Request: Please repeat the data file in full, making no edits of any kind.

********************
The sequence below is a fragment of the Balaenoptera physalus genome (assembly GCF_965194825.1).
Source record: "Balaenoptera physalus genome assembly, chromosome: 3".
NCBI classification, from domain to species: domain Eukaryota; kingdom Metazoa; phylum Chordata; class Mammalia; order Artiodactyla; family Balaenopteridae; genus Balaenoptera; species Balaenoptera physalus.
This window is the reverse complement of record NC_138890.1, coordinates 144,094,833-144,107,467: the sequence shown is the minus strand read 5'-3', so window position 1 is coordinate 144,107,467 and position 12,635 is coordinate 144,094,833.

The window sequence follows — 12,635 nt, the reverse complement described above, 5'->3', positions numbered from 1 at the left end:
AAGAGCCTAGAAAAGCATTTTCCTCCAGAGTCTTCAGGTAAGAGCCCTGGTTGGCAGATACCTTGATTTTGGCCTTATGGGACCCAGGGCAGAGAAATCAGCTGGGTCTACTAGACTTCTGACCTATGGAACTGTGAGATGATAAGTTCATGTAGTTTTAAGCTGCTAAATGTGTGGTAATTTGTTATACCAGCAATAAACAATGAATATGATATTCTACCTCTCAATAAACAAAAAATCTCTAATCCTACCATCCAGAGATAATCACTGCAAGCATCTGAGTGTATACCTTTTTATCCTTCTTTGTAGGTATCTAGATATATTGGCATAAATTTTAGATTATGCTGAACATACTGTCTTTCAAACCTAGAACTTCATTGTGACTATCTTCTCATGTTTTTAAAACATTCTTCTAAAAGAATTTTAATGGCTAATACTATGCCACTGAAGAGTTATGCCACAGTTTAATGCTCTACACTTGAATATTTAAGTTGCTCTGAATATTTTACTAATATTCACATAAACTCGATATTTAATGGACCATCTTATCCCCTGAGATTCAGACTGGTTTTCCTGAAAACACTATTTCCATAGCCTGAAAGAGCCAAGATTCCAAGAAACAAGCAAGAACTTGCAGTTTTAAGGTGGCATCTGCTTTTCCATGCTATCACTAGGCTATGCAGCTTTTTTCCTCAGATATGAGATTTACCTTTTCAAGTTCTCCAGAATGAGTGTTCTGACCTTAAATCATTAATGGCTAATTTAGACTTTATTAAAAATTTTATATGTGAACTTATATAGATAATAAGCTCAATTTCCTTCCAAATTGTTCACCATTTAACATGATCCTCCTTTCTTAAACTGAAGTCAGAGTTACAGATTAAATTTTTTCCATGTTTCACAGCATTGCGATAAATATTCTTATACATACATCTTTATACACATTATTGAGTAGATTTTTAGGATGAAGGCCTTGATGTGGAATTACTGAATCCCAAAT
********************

The sequence below is a fragment of the Balaenoptera physalus genome (assembly GCF_965194825.1).
Source record: "Balaenoptera physalus genome assembly, chromosome: 3".
NCBI classification, from domain to species: domain Eukaryota; kingdom Metazoa; phylum Chordata; class Mammalia; order Artiodactyla; family Balaenopteridae; genus Balaenoptera; species Balaenoptera physalus.
This window is the reverse complement of record NC_138890.1, coordinates 144,094,833-144,107,467: the sequence shown is the minus strand read 5'-3', so window position 1 is coordinate 144,107,467 and position 12,635 is coordinate 144,094,833.

The window sequence follows — 12,635 nt, the reverse complement described above, 5'->3', positions numbered from 1 at the left end:
AAGAGCCTAGAAAAGCATTTTCCTCCAGAGTCTTCAGGTAAGAGCCCTGGTTGGCAGATACCTTGATTTTGGCCTTATGGGACCCAGGGCAGAGAAATCAGCTGGGTCTACTAGACTTCTGACCTATGGAACTGTGAGATGATAAGTTCATGTAGTTTTAAGCTGCTAAATGTGTGGTAATTTGTTATACCAGCAATAAACAATGAATATGATATTCTACCTCTCAATAAACAAAAAATCTCTAATCCTACCATCCAGAGATAATCACTGCAAGCATCTGAGTGTATACCTTTTTATCCTTCTTTGTAGGTATCTAGATATATTGGCATAAATTTTAGATTATGCTGAACATACTGTCTTTCAAACCTAGAACTTCATTGTGACTATCTTCTCATGTTTTTAAAACATTCTTCTAAAAGAATTTTAATGGCTAATACTATGCCACTGAAGAGTTATGCCACAGTTTAATGCTCTACACTTGAATATTTAAGTTGCTCTGAATATTTTACTAATATTCACATAAACTCGATATTTAATGGACCATCTTATCCCCTGAGATTCAGACTGGTTTTCCTGAAAACACTATTTCCATAGCCTGAAAGAGCCAAGATTCCAAGAAACAAGCAAGAACTTGCAGTTTTAAGGTGGCATCTGCTTTTCCATGCTATCACTAGGCTATGCAGCTTTTTTCCTCAGATATGAGATTTACCTTTTCAAGTTCTCCAGAATGAGTGTTCTGACCTTAAATCATTAATGGCTAATTTAGACTTTATTAAAAATTTTATATGTGAACTTATATAGATAATAAGCTCAATTTCCTTCCAAATTGTTCACCATTTAACATGATCCTCCTTTCTTAAACTGAAGTCAGAGTTACAGATTAAATTTTTTCCATGTTTCACAGCATTGCGATAAATATTCTTATACATACATCTTTATACACATTATTGAGTAGATTTTTAGGATGAAGGCCTTGATGTGGAATTACTGAATCCCAAAT